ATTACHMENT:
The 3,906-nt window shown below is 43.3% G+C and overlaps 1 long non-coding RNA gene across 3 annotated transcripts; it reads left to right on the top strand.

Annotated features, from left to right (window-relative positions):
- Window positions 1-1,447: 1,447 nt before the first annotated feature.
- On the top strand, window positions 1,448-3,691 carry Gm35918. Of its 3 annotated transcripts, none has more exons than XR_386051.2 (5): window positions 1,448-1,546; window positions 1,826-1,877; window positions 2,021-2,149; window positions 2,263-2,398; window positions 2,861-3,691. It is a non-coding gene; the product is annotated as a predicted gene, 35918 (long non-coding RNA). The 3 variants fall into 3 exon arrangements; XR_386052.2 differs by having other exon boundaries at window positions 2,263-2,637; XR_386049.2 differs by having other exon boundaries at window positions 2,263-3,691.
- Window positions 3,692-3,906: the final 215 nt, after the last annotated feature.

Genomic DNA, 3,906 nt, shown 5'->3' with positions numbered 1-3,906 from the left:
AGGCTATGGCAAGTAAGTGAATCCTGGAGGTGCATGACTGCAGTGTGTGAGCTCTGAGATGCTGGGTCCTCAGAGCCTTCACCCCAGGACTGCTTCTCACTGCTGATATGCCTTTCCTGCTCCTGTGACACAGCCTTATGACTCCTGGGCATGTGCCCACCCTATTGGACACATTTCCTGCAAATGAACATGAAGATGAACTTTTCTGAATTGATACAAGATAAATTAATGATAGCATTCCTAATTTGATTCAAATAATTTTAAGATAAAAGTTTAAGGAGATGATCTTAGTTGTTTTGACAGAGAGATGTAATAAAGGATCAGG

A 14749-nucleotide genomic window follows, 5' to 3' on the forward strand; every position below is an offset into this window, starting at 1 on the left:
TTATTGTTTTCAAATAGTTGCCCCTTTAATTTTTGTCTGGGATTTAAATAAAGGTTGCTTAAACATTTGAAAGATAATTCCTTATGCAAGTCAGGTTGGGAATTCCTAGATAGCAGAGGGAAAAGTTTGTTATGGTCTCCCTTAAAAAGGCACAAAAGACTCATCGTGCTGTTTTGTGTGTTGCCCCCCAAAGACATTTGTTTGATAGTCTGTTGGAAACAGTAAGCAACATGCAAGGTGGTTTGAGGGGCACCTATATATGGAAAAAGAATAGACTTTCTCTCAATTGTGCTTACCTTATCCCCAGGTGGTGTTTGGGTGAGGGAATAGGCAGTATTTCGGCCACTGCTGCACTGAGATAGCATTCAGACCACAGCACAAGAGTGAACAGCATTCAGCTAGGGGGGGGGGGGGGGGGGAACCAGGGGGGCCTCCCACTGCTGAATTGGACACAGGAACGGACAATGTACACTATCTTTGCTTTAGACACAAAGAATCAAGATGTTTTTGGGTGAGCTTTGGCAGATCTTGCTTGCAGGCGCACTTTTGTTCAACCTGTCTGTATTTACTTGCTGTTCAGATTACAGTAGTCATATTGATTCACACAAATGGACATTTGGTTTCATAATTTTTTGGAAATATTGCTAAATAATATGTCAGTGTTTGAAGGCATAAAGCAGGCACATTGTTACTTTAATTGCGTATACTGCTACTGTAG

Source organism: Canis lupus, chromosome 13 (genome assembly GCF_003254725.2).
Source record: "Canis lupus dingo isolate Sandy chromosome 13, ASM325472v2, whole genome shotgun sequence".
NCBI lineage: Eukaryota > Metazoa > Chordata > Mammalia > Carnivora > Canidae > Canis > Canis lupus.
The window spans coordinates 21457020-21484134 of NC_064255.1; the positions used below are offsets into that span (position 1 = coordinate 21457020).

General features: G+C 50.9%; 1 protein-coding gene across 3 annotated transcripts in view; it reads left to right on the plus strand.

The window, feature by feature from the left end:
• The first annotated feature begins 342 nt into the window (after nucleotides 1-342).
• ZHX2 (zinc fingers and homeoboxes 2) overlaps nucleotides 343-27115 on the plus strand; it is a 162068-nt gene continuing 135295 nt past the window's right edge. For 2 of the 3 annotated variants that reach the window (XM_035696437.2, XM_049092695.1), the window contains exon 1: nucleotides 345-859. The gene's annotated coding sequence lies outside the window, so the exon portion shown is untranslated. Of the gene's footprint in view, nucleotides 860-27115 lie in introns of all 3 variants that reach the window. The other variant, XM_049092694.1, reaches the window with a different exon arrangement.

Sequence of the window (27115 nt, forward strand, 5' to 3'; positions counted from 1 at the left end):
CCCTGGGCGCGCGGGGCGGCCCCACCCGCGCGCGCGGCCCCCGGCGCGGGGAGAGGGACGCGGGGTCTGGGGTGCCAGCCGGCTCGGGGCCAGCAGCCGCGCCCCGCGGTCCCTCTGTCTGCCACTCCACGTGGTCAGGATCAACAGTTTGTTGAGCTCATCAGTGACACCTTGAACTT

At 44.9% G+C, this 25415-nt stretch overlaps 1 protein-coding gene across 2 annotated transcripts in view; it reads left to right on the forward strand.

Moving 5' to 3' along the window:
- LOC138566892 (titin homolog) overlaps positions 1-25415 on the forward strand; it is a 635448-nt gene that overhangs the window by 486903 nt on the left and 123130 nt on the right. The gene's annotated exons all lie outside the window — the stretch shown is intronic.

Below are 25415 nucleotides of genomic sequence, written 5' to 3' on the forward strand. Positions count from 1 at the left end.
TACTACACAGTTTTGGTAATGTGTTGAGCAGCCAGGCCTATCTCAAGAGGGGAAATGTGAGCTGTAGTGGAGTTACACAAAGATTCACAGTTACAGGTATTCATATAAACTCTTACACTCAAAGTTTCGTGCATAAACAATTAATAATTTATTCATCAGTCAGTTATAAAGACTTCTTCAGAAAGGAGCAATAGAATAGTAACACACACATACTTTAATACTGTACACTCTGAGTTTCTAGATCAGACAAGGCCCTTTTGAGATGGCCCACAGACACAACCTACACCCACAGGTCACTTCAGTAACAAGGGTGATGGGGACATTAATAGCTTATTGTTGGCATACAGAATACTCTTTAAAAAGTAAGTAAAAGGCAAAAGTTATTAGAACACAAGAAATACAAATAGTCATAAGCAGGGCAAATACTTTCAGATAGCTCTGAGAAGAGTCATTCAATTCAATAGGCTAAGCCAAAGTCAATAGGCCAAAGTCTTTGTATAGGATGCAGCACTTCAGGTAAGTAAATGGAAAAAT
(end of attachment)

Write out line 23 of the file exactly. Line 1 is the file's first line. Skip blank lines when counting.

Below are 25415 nucleotides of genomic sequence, written 5' to 3' on the forward strand. Positions count from 1 at the left end.